“MARAHKAN nyamuk, kelambu dibakar.” This popular Malay proverb seems to have an increasing relevance to today’s unfolding global events. Though contextualised in a rural setting where mosquitoes are regarded as a normal menace, it has now “invaded” the urban scenario with the on-going outbreak of dengue. The rural population of old used mosquito nets for an insect-free sleeping environment. This is an effective way of keeping out insects, and at times insect repellents were applied to the nettings to give double protection — a cheap but effective way to ward off mosquito-borne diseases.
But it needs discipline and even then, once in a while, a mosquito is trapped under the net without our knowledge. And this can cause a lot of nuisance, depriving one of a good night’s sleep. (Over) Reactions can lead to extreme behaviour such as burning the mosquito net as the proverb suggests, pointing to an action done in haste, without thinking much of the consequences that could lead to a “greater” loss to the individual, even the community, in the long run.
In modern times, the burning of mosquito nets may not happen anymore. It is taken over by overuse of aerosols, sprayed indiscriminately at the “invisible” pests, making the surrounding environment toxic to the body. We also light mosquito coils and pollute the air with irritating fumes.
The state of wars today, especially unconventional warfare warding off contingents that can be as menacing as mosquitoes, mirrors this proverb very well.
While it can also lead to the proverbial burning of the mosquito net, it is more likely about indiscriminate spraying of toxic chemicals as in the case of the Vietnam war.
Thousands were killed and many more maimed when the most toxic of chemical agents were used.
But the “mosquitoes” found shelters in a very complex tunnel system — famously named the Ho Chí Minh Trail — and thus were left largely unaffected. Not surprisingly, the trail is considered “one of the great achievements of military engineering of the 20th century”, acknowledged by the US National Security Agency's official history of the war.
In fact it extended into neighbouring Laos, prompting the US Air Force to systematically pound on it since the US command in Saigon regarded it as the “extended battlefield”. The trail led into the north-eastern and southern part of Laos as well and is said to be connected to the Sihanouk Trail in Cambodia.
Notwithstanding all the bombardment, the tunnel remained vital as one of the factors that led to the defeat of the US, like the colonialists before it.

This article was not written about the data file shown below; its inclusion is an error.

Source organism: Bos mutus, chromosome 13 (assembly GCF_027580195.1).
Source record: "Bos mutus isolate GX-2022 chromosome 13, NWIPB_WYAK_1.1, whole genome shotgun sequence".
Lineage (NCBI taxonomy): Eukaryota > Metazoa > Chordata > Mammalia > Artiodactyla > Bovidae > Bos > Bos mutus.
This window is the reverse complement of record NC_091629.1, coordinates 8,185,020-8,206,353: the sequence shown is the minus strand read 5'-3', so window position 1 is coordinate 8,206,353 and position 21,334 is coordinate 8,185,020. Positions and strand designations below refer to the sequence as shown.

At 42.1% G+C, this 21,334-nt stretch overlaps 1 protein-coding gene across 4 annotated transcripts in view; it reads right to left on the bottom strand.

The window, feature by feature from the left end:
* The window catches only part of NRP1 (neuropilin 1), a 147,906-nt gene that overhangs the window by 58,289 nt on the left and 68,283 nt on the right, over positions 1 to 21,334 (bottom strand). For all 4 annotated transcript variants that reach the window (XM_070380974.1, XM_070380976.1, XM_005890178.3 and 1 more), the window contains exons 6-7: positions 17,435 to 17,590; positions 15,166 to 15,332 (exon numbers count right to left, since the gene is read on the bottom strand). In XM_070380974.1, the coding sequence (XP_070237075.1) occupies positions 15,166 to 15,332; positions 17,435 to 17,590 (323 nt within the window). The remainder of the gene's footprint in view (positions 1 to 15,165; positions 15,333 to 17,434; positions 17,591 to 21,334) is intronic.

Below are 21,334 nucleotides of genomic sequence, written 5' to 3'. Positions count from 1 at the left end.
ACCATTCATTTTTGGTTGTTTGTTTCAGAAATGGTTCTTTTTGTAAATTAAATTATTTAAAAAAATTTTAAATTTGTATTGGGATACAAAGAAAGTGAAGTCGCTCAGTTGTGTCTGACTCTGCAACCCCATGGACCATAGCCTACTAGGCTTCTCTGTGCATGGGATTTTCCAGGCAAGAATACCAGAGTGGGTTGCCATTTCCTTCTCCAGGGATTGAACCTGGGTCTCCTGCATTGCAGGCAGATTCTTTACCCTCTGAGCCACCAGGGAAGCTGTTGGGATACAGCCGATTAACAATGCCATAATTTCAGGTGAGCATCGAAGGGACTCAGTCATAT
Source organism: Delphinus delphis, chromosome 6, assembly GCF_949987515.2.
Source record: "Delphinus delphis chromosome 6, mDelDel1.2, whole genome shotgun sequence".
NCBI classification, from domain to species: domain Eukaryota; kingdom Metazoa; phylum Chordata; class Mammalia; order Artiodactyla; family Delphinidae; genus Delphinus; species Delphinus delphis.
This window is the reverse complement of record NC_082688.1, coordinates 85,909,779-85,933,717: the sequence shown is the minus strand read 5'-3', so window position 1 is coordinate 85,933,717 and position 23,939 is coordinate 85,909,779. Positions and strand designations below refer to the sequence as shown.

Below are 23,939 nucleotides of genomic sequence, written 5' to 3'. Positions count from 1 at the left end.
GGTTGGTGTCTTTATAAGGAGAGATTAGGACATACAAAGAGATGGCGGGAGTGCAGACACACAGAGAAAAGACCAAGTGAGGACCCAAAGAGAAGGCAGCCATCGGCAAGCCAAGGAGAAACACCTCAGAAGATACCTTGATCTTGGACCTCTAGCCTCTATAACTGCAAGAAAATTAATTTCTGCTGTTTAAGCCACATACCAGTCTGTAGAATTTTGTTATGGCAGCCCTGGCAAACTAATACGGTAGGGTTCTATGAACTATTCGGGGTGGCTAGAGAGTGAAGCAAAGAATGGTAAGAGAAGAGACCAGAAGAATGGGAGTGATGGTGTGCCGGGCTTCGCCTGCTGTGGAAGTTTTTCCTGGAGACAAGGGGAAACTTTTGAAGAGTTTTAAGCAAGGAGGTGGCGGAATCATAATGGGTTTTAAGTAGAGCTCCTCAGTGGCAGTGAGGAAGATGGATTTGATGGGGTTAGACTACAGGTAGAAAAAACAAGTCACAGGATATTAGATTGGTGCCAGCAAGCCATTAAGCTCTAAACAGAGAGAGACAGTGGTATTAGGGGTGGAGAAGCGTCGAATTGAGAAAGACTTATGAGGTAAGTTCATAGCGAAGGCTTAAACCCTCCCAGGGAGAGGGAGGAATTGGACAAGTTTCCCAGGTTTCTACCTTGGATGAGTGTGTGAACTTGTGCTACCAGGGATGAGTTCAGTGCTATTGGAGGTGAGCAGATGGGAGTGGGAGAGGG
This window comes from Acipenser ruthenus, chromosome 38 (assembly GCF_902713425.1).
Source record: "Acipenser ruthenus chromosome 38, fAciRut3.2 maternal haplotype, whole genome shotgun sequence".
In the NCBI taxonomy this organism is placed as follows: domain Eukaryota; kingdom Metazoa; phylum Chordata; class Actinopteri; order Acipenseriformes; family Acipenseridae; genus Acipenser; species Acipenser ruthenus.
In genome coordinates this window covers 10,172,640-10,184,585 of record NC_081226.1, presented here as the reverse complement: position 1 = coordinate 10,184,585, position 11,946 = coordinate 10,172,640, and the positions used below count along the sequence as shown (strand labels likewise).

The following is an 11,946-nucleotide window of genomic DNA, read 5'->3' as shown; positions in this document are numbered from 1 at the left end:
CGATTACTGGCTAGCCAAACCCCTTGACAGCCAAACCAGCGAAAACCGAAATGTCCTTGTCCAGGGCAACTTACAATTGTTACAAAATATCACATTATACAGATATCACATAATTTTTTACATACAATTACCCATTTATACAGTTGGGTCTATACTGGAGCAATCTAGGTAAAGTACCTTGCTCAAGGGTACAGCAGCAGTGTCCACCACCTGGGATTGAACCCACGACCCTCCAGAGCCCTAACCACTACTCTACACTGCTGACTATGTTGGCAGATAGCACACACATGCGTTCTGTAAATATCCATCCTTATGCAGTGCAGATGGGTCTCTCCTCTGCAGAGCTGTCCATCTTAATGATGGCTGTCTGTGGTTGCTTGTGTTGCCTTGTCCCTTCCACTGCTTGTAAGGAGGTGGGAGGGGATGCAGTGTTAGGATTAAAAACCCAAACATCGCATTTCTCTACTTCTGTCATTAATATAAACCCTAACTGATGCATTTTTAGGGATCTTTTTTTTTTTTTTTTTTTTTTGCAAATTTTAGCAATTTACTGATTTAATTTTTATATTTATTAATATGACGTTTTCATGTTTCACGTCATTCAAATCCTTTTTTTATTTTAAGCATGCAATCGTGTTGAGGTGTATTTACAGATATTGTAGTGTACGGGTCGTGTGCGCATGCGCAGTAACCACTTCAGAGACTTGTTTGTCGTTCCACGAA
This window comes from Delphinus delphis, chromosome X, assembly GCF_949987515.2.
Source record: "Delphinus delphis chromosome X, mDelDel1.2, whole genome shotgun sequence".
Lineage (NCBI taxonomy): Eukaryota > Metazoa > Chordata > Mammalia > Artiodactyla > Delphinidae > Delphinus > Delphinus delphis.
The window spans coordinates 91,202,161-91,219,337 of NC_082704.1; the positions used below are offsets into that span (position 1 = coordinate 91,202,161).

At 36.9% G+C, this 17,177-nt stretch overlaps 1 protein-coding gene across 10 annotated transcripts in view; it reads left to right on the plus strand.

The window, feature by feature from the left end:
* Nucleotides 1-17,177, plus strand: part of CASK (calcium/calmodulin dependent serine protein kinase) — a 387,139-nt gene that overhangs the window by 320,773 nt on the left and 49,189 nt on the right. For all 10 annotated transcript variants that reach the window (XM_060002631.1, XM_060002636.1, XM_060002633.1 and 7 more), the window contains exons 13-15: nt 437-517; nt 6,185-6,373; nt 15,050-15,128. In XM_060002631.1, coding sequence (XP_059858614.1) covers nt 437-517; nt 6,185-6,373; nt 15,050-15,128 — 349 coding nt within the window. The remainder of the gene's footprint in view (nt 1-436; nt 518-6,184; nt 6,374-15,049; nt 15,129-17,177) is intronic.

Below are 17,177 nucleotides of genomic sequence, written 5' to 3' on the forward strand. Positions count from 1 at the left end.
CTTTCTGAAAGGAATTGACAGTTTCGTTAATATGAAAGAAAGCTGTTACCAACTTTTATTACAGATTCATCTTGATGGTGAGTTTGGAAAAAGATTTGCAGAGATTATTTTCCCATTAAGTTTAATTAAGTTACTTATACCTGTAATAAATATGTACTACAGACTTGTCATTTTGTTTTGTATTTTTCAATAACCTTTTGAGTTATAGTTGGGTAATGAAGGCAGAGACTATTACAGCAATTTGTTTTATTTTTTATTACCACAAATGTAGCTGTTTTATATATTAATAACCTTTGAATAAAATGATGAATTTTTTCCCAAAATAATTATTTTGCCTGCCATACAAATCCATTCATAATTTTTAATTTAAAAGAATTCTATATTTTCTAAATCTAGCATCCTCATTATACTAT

In 1965, when President Lyndon Johnston approved an escalation of the bombing of the trail, there could be as many as 1,000 sorties flown in per month. This was in addition to the deployment of thousands of ground troops in the attempt to dismantle the network, for example by using gunfire to torch the trail.
It seems the siege on Gaza is a repeat of what the US did in Vietnam, perhaps with a number of exceptions due to Gaza being so dense a “strip”, congested with refugees already in a dire situation.
Vietnam, on the other hand, is more of a long and wide “corridor” with its eastern side bordering an open sea. Although the western part of the Gaza strip is exposed to the Mediterranean Sea, it is largely polluted with virtually no accessibility. The tunnels in Gaza are nowhere as complex as the one in Vietnam which was also well camouflaged by lush tropical forest. Gaza, by any measure, is more exposed and vulnerable.
Yet the bombardment is proportionally not less intense as evident by the number of civilian casualties which is fast approaching 2000; hundreds of thousands more are displaced within the “glass prison” that they are in. If schools have been reportedly fired upon, a prominent university in Gaza was shelled last week, causing extensive damage, though this is not the first time.
Gaza is literally burnt down over the last four weeks. The wisdom of the proverb “marahkan nyamuk, kelambu dibakar” went unheeded in averting a disproportionately tragic waste of human lives and property amounting to billions to rebuild. This is, no doubt, a sure case of tunnel vision. NST Learning Curve 10 AUGUST 2014 @ 8:01 AM